Area lawmakers bristling with bills

Click here to read what legislative leaders have to say about the upcoming session.

by T.W. Budig
ECM Capitol reporter
Area lawmakers will be working on legislation dealing with a variety of areas in the upcoming session, which opens this week.

Sen. Dave Brown

Sen. David Brown, R-Becker, talks of pursuing flat tax and education legislation.
In the flat tax bill, Brown proposes a seven percent flat income tax on income over $30,000 — earnings lower would not be taxed.
Brown offers the flat tax bill as a conversation-starter.
His education bill would prohibit the use of education funding shifts as a budgeting tool.
“In my mind, we didn’t balance the budget,” Brown said of last session and budget gimmicks.
Rep. Peggy Scott, R-Andover, looks to pursuing perceived reforms to the Metropolitan Council. She describes the Met Council as staff-driven organization with an act-first-and-explain-later mentality.
“There’s a lack of accountability,” she said.
She hears complaints from local governments and private businesses about the council, said Scott.
“It tells me there’s a problem,” she said.
Scott will also pursue legislation dealing with the custodial rights of parents of children born outside of marriage.
Scott is interested in ensuring the rights of fathers.
“We’ve been terrible to the children with the current (custodial) system,” she said.
House Health and Human Services (HHS) Finance Committee Chairman Rep. Jim Abeler, R-Anoka, said his committee would be engaging in “clean up work” relating to HHS budget.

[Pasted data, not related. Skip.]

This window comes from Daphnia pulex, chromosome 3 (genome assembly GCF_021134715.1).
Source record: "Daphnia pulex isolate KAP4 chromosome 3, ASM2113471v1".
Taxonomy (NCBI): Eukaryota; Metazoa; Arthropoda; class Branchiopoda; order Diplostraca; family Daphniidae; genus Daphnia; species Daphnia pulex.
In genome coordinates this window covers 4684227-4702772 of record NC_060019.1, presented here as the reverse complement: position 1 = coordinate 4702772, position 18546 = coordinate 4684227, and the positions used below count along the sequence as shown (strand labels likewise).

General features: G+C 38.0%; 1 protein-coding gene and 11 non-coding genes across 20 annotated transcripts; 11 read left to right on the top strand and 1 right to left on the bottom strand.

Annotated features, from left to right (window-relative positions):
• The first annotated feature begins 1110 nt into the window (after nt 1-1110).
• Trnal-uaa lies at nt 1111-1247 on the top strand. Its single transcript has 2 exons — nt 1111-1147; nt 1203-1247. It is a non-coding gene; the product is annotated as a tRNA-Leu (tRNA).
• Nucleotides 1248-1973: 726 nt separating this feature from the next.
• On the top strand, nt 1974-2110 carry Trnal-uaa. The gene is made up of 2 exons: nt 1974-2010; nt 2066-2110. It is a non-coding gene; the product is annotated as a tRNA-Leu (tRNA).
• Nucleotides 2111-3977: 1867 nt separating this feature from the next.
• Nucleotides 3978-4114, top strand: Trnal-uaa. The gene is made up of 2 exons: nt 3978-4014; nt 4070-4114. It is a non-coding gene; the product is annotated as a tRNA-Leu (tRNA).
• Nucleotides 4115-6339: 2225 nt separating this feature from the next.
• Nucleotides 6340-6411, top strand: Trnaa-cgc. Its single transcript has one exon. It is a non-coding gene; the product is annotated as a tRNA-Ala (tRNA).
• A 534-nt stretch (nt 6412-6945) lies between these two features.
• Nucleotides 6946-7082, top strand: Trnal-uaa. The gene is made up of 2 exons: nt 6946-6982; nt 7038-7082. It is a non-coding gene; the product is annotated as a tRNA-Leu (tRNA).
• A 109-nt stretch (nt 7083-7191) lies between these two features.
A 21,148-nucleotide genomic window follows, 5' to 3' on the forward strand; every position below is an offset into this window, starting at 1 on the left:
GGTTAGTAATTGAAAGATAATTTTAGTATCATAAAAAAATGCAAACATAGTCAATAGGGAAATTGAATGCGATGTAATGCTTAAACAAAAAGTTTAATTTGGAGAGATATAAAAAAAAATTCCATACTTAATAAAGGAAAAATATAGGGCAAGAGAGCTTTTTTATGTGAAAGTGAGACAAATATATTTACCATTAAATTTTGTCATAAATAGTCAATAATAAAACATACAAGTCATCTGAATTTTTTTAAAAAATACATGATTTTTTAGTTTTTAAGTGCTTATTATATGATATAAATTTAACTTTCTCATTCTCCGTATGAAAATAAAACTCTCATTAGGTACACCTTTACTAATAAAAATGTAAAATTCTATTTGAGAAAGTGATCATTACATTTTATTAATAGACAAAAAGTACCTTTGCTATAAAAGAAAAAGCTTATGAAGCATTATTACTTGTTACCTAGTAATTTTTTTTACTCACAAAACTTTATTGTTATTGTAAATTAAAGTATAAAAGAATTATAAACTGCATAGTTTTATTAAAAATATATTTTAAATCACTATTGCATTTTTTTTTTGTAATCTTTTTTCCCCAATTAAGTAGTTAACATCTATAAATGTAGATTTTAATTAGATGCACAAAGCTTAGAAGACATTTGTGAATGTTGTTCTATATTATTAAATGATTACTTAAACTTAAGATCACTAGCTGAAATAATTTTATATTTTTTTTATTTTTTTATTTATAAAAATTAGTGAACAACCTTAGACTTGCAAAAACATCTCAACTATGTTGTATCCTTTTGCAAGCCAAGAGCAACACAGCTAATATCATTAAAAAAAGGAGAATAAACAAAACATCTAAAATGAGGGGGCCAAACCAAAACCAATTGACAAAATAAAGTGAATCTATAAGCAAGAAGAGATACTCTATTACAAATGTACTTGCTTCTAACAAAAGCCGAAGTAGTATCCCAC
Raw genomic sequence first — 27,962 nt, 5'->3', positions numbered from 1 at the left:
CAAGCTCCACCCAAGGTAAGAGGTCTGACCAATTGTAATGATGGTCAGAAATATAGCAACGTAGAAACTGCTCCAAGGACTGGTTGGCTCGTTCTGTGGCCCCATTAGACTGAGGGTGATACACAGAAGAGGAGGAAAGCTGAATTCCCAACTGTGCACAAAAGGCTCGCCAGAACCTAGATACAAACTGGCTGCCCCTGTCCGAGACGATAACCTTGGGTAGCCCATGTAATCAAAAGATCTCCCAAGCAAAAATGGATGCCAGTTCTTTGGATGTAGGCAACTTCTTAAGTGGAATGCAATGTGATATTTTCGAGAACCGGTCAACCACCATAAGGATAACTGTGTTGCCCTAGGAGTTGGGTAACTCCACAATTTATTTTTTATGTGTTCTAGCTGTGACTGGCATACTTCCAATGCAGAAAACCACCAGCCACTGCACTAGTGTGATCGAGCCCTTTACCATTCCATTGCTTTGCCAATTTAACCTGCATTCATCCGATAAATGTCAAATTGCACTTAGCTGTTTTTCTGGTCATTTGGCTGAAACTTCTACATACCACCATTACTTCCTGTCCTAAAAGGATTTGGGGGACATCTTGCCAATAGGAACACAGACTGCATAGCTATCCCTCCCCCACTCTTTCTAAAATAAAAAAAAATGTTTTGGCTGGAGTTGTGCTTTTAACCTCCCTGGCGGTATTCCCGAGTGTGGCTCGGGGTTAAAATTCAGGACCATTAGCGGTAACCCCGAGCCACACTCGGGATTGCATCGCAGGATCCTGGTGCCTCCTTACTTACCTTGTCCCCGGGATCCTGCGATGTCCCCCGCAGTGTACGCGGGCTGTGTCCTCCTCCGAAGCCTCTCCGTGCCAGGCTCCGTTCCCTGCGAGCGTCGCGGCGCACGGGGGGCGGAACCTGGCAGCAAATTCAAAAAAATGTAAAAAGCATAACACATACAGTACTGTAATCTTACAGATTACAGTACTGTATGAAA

They’re still looking for ways to save money, Abeler explained. “I’m trying to avoid any more (budget) cuts,” he said.
On the issue of the Met Council, Abeler — noting that former Anoka lawmaker Charlie Weaver was a driving force behind the creation of the council — said it would make more sense to him to make the council a state agency rather than tinker with council membership.
Abeler agrees with some of the concerns. When inexperienced people sit on the Met Council, the agency is really staff-driven, Abeler explained. But he questions whether any governor would accept the potential loss of the power that might come with Met Council reform.
Governors name Met Council members.
“Pawlenty liked it,” he said. “(Democratic Gov. Mark) Dayton likes it,” said Abeler of having the power.

House Education Reform Committee Chairwoman Sondra Erickson, R-Princeton, sits next to an oversized pencil in an education committee room last session. Erickson cited a number of education reform proposals her committee will explore when lawmakers return to the State Capitol on Jan. 24. (Photo by T.W. Budig)

House Education Reform Committee Chairwoman Sondra Erickson, R-Princeton, proposes an aggressive agenda for her committee.
The committee will be looking at the so-called “Last In, First Out” layoff rule which requires school districts to terminate recent hires over older teachers in times of layoffs.
Critics argue such an approach is “quality blind.”
Erickson’s committee will also consider innovative delivery of education.
She seeks to establish  multiple long-term school district pilot projects in which educators can try new things.
“The sky is the limit,” said Erickson of what might be attempted.
Dayton is reform-minded in terms of education, she explained. “The governor and I work very well together,” said Erickson. “He really does engage well with (Senate Education Committee Chairwoman) Senator (Gen) Olson and I,” she said.
Sen. Michelle Benson, R-Ham Lake, is currently examining the impact of state’s renewable energy standards on energy costs. She indicated legislation could emerge.